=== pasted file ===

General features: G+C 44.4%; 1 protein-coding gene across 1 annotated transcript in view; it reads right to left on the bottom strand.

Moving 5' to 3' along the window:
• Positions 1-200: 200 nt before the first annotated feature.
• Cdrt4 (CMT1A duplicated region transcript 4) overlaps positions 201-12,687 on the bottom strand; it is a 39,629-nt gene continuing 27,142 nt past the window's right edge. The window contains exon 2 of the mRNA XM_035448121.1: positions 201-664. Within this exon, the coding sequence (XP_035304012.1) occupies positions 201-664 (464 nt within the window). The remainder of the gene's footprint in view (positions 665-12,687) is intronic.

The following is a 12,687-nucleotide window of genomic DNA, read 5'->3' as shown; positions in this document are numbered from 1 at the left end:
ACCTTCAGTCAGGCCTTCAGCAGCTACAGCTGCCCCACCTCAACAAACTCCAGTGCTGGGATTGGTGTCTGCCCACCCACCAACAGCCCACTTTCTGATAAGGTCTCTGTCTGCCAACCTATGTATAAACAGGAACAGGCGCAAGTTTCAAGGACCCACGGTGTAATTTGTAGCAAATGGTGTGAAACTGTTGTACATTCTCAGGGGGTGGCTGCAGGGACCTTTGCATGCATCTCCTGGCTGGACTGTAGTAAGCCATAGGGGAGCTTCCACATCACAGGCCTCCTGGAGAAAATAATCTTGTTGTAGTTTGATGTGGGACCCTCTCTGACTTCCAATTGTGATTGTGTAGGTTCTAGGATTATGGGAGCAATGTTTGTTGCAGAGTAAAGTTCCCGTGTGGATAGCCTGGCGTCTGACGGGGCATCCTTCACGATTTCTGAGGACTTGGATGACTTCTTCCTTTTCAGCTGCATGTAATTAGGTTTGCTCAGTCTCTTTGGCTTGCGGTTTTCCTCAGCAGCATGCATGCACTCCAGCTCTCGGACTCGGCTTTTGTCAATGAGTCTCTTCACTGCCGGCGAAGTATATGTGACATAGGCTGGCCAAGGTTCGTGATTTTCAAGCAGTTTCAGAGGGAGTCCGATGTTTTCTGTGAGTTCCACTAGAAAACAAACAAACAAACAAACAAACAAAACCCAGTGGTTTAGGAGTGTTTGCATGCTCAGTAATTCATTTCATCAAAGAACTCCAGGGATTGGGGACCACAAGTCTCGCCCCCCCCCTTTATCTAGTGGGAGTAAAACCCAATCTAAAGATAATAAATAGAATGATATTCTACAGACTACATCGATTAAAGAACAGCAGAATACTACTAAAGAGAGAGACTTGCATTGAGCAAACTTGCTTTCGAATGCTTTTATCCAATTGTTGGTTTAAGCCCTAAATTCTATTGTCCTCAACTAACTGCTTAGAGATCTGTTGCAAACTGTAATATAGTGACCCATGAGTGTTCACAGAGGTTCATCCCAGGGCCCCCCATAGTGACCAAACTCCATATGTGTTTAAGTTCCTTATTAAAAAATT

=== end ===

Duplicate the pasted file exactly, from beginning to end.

General features: G+C 44.4%; 1 protein-coding gene across 1 annotated transcript in view; it reads right to left on the bottom strand.

Moving 5' to 3' along the window:
• Positions 1-200: 200 nt before the first annotated feature.
• Cdrt4 (CMT1A duplicated region transcript 4) overlaps positions 201-12,687 on the bottom strand; it is a 39,629-nt gene continuing 27,142 nt past the window's right edge. The window contains exon 2 of the mRNA XM_035448121.1: positions 201-664. Within this exon, the coding sequence (XP_035304012.1) occupies positions 201-664 (464 nt within the window). The remainder of the gene's footprint in view (positions 665-12,687) is intronic.

The following is a 12,687-nucleotide window of genomic DNA, read 5'->3' as shown; positions in this document are numbered from 1 at the left end:
ACCTTCAGTCAGGCCTTCAGCAGCTACAGCTGCCCCACCTCAACAAACTCCAGTGCTGGGATTGGTGTCTGCCCACCCACCAACAGCCCACTTTCTGATAAGGTCTCTGTCTGCCAACCTATGTATAAACAGGAACAGGCGCAAGTTTCAAGGACCCACGGTGTAATTTGTAGCAAATGGTGTGAAACTGTTGTACATTCTCAGGGGGTGGCTGCAGGGACCTTTGCATGCATCTCCTGGCTGGACTGTAGTAAGCCATAGGGGAGCTTCCACATCACAGGCCTCCTGGAGAAAATAATCTTGTTGTAGTTTGATGTGGGACCCTCTCTGACTTCCAATTGTGATTGTGTAGGTTCTAGGATTATGGGAGCAATGTTTGTTGCAGAGTAAAGTTCCCGTGTGGATAGCCTGGCGTCTGACGGGGCATCCTTCACGATTTCTGAGGACTTGGATGACTTCTTCCTTTTCAGCTGCATGTAATTAGGTTTGCTCAGTCTCTTTGGCTTGCGGTTTTCCTCAGCAGCATGCATGCACTCCAGCTCTCGGACTCGGCTTTTGTCAATGAGTCTCTTCACTGCCGGCGAAGTATATGTGACATAGGCTGGCCAAGGTTCGTGATTTTCAAGCAGTTTCAGAGGGAGTCCGATGTTTTCTGTGAGTTCCACTAGAAAACAAACAAACAAACAAACAAACAAAACCCAGTGGTTTAGGAGTGTTTGCATGCTCAGTAATTCATTTCATCAAAGAACTCCAGGGATTGGGGACCACAAGTCTCGCCCCCCCCCTTTATCTAGTGGGAGTAAAACCCAATCTAAAGATAATAAATAGAATGATATTCTACAGACTACATCGATTAAAGAACAGCAGAATACTACTAAAGAGAGAGACTTGCATTGAGCAAACTTGCTTTCGAATGCTTTTATCCAATTGTTGGTTTAAGCCCTAAATTCTATTGTCCTCAACTAACTGCTTAGAGATCTGTTGCAAACTGTAATATAGTGACCCATGAGTGTTCACAGAGGTTCATCCCAGGGCCCCCCATAGTGACCAAACTCCATATGTGTTTAAGTTCCTTATTAAAAAATT